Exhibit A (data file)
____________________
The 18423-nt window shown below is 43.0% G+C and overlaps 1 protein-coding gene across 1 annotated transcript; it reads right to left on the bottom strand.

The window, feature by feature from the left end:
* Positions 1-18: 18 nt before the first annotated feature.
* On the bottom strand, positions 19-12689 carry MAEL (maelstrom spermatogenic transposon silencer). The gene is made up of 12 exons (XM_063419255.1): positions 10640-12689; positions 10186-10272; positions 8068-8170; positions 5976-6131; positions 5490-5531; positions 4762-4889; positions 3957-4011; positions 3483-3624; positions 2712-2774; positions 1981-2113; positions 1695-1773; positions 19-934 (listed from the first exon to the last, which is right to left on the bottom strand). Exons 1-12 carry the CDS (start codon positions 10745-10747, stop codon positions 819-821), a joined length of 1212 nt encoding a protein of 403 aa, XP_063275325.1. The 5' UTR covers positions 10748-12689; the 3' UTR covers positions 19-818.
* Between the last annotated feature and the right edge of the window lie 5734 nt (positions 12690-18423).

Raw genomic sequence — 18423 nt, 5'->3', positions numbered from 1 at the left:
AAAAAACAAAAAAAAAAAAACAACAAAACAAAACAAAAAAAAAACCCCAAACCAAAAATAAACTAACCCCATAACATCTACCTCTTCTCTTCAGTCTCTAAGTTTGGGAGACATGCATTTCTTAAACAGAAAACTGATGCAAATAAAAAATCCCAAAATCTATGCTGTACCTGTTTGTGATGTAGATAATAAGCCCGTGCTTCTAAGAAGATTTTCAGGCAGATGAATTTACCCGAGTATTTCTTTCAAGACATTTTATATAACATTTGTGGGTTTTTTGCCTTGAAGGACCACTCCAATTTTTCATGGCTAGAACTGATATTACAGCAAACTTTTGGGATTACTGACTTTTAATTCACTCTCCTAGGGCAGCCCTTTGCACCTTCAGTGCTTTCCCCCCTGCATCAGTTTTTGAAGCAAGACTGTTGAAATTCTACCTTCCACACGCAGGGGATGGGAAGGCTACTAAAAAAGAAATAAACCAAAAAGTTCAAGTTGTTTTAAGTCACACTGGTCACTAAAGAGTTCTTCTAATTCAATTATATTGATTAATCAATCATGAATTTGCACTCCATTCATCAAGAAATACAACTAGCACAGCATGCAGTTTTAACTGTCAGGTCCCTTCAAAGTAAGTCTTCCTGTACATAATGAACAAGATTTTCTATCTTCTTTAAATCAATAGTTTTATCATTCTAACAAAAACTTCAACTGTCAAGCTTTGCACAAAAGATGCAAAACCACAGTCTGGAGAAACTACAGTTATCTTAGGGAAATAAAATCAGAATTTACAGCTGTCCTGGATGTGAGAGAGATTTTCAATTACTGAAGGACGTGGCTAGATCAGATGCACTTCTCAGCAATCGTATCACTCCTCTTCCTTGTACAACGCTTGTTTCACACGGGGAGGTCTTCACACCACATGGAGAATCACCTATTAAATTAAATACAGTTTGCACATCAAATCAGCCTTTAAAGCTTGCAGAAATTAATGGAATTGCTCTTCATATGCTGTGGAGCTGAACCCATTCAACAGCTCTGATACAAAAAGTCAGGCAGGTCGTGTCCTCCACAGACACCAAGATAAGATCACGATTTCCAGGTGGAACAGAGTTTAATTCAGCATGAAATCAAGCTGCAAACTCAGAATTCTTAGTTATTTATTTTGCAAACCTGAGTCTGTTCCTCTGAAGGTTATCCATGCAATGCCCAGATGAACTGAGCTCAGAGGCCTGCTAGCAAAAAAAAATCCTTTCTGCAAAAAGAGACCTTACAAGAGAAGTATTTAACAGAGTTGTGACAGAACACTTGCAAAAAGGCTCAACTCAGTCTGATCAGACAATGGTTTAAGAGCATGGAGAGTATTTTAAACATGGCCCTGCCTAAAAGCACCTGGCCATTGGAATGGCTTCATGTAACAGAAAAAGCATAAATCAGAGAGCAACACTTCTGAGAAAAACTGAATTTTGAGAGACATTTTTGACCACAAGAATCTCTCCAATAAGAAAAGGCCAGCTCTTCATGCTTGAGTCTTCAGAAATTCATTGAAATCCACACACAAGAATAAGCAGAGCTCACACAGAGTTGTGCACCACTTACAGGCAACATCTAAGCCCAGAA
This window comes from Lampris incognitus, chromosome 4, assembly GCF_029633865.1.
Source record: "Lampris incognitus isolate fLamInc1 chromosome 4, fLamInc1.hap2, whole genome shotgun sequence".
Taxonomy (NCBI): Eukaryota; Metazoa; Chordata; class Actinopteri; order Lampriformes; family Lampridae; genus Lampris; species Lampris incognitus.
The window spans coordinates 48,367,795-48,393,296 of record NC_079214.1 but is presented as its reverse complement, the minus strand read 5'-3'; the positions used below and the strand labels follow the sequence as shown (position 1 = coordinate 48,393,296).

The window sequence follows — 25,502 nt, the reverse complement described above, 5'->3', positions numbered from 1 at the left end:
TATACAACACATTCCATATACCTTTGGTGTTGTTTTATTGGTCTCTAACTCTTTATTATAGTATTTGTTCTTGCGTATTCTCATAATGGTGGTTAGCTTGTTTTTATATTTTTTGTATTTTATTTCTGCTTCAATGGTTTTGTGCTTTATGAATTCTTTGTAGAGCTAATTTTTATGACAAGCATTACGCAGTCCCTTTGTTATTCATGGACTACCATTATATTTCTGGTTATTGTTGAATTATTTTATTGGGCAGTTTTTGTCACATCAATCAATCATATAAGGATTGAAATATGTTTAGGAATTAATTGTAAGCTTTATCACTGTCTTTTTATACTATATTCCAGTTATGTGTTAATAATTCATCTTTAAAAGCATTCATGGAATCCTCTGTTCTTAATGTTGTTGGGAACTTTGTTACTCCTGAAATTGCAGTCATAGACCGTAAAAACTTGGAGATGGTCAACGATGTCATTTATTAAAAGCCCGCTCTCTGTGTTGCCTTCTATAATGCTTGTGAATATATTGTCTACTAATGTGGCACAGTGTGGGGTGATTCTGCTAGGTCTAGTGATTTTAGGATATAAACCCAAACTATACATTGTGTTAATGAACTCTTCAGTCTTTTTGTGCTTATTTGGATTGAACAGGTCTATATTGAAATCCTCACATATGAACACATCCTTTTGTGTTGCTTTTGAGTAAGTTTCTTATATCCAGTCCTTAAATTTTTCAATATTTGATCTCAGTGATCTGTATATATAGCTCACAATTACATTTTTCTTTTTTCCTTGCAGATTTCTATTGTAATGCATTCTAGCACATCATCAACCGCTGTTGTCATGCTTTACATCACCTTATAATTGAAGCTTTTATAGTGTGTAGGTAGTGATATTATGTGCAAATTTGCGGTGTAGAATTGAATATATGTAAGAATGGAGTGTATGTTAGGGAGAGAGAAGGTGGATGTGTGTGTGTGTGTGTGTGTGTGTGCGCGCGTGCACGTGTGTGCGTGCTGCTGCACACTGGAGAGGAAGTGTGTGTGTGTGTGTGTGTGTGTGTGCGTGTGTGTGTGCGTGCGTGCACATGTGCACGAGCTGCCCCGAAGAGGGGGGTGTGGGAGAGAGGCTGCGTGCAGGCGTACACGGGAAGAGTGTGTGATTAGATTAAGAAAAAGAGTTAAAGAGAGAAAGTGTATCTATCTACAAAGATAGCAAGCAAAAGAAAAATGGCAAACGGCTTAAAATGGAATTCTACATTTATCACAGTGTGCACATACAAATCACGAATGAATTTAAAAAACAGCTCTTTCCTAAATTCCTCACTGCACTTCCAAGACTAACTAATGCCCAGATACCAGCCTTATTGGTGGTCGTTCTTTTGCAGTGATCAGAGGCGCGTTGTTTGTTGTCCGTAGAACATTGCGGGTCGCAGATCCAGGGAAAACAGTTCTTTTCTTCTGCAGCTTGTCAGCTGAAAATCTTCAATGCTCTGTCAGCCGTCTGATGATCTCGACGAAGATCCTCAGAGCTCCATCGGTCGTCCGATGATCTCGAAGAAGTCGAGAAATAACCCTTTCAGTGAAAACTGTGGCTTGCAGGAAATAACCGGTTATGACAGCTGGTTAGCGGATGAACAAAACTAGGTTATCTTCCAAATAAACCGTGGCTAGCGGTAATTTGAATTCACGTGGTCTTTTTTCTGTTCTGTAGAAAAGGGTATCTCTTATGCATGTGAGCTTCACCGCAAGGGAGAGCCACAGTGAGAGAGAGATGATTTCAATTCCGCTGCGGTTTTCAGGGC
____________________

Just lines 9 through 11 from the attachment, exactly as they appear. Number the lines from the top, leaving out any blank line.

Source record: "Lampris incognitus isolate fLamInc1 chromosome 4, fLamInc1.hap2, whole genome shotgun sequence".
Taxonomy (NCBI): Eukaryota; Metazoa; Chordata; class Actinopteri; order Lampriformes; family Lampridae; genus Lampris; species Lampris incognitus.
The window spans coordinates 48,367,795-48,393,296 of record NC_079214.1 but is presented as its reverse complement, the minus strand read 5'-3'; the positions used below and the strand labels follow the sequence as shown (position 1 = coordinate 48,393,296).